Antiquated machinery: Bane for Zim industry

Zimbabwe is losing in excess of $2bn annually through the use of antiquated machinery, African Century Limited Managing director Stan Matiza has said.

Presenting on strategies for retooling industries for sustainable economic growth during a Zimbabwe-Botswana buyer-seller forum hosted by Confederation of Zimbabwe Industries (CZI) in Bulawayo, Thursday, Matiza said a downward spiral in capacity utilisation has caused most firms to collapse due to viability challenges.

The forum ran under the theme, promoting trade and investment through business linkages.

Matiza said there is an urgent need to produce products that compete favourably locally and abroad – which requires new equipment and technologies that drive efficiencies and reduce costs.

“The World Bank estimated in its recent study that we need above $1,7 billion per year for retooling industries and over the next two decades around $33 billion. So this is the gap that we have as a country,” he said.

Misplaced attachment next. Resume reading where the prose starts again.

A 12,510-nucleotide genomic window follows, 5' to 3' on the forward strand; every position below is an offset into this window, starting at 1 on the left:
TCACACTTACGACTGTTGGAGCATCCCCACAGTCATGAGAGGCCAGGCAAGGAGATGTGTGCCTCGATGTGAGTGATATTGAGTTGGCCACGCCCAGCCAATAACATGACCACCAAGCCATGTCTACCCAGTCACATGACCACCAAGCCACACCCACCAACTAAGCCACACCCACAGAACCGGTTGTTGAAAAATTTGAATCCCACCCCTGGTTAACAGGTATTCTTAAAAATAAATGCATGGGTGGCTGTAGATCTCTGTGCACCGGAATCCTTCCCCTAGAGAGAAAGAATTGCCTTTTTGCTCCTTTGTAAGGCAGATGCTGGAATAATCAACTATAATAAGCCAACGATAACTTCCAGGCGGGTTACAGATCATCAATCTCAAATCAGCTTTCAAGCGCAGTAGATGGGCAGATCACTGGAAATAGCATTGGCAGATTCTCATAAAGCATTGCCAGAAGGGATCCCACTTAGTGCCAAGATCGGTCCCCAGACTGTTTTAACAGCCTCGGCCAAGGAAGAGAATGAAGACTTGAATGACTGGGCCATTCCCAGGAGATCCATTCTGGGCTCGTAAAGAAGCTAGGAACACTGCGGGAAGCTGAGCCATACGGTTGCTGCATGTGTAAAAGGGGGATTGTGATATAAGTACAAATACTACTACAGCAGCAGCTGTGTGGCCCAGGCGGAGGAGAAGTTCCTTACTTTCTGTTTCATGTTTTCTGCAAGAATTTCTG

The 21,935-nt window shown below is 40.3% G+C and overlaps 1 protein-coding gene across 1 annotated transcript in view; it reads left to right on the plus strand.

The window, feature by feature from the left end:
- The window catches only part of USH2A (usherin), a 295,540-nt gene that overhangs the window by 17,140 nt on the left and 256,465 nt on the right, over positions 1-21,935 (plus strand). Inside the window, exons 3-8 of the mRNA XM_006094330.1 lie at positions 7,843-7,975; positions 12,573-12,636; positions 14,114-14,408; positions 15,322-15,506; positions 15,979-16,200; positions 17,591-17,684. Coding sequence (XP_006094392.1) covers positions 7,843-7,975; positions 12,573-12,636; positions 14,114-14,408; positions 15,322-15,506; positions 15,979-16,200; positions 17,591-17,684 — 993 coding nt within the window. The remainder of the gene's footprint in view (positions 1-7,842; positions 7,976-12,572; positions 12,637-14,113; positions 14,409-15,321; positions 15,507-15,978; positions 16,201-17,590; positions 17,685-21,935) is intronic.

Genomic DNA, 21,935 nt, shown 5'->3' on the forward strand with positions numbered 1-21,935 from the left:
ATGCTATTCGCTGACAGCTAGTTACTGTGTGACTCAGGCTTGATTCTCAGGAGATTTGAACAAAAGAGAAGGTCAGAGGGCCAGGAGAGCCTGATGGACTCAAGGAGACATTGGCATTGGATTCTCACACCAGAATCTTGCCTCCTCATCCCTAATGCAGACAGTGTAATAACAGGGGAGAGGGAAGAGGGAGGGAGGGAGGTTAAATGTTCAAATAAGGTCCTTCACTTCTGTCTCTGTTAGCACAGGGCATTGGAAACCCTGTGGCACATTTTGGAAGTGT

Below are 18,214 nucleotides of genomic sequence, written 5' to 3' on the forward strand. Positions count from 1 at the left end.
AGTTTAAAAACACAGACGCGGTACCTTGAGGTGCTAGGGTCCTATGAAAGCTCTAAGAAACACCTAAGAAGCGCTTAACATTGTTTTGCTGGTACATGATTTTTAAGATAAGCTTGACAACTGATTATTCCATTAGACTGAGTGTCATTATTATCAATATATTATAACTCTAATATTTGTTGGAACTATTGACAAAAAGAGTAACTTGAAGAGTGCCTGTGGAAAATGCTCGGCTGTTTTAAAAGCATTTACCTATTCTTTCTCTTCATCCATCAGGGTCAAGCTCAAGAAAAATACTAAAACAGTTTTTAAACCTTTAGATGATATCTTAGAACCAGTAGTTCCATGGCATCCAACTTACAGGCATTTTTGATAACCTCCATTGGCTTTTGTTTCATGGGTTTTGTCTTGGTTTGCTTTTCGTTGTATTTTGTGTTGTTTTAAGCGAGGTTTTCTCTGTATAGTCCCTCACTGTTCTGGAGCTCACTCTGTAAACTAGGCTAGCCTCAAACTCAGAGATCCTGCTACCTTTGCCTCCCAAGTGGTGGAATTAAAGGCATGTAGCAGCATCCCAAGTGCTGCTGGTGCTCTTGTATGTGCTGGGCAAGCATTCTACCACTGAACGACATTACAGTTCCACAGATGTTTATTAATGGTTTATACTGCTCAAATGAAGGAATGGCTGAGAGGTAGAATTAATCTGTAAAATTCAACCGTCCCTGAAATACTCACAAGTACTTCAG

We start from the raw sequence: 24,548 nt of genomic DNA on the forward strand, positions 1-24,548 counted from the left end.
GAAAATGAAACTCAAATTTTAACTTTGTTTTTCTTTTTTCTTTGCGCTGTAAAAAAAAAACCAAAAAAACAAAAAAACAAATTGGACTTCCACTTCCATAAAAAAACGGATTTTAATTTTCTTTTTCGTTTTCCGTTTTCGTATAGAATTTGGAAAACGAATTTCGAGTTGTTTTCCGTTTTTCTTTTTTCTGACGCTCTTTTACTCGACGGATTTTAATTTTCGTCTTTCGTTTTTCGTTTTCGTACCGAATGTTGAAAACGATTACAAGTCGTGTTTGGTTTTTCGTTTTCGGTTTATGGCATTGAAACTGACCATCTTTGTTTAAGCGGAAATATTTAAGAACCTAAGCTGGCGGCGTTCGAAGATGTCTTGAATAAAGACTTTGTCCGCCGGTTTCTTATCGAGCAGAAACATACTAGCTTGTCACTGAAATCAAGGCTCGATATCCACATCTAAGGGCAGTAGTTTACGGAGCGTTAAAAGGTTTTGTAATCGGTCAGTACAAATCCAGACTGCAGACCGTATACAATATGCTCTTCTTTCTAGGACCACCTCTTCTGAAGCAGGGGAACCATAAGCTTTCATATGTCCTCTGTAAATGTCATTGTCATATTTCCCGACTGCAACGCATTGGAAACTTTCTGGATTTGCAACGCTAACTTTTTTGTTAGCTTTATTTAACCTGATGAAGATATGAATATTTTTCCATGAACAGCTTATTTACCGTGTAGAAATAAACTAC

“The use of antiquated machinery in production processes significantly impacts on the quality of a significant contributor.”

CZI President Sifelani Jabangwe who spoke on trade and investment in the manufacturing sector to propagate industrial growth, decried the amount of money lost due to exporting products in their raw state.

Jabangwe emphasised on the need to resuscitate manufacturing industries so that products such as leather and cotton can be exported as finished products so as to maximise foreign currency generation.

“Zimbabwe needs to value-add commodities that already exist in the various sectors. That way we can maximise on the income we get,” said Jabangwe.

“Right now in the leather sector we export skin hides in a salted-wet for as little as $20 but if we could maximize on such platforms we would manufacture such products as shoes and export them at an even higher price which would boost the economy.

“We could also take advantage of the cotton produced in our country and manufacture clothing rather than export it in its raw state. If a kilogram of cotton can be sold for as little as a dollar, why not take that and manufacture a line of clothing that would generate much more money than that.”

He reiterated on the need to increase exports in existing markets in Zimbabwe.

“The engineering sector can be linked to the mining sector across the African region. By so doing, we would be exporting services thereby generating forex into the economy.

“It could resuscitate dams that are lying idle and use them to breed fish. These fish can be exported to countries such as Nigeria that have a high population, that way we can also create employment for the people,” the CZI boss said.

Jabangwe added that the horticulture sector is another potential foreign currency earner for the country.


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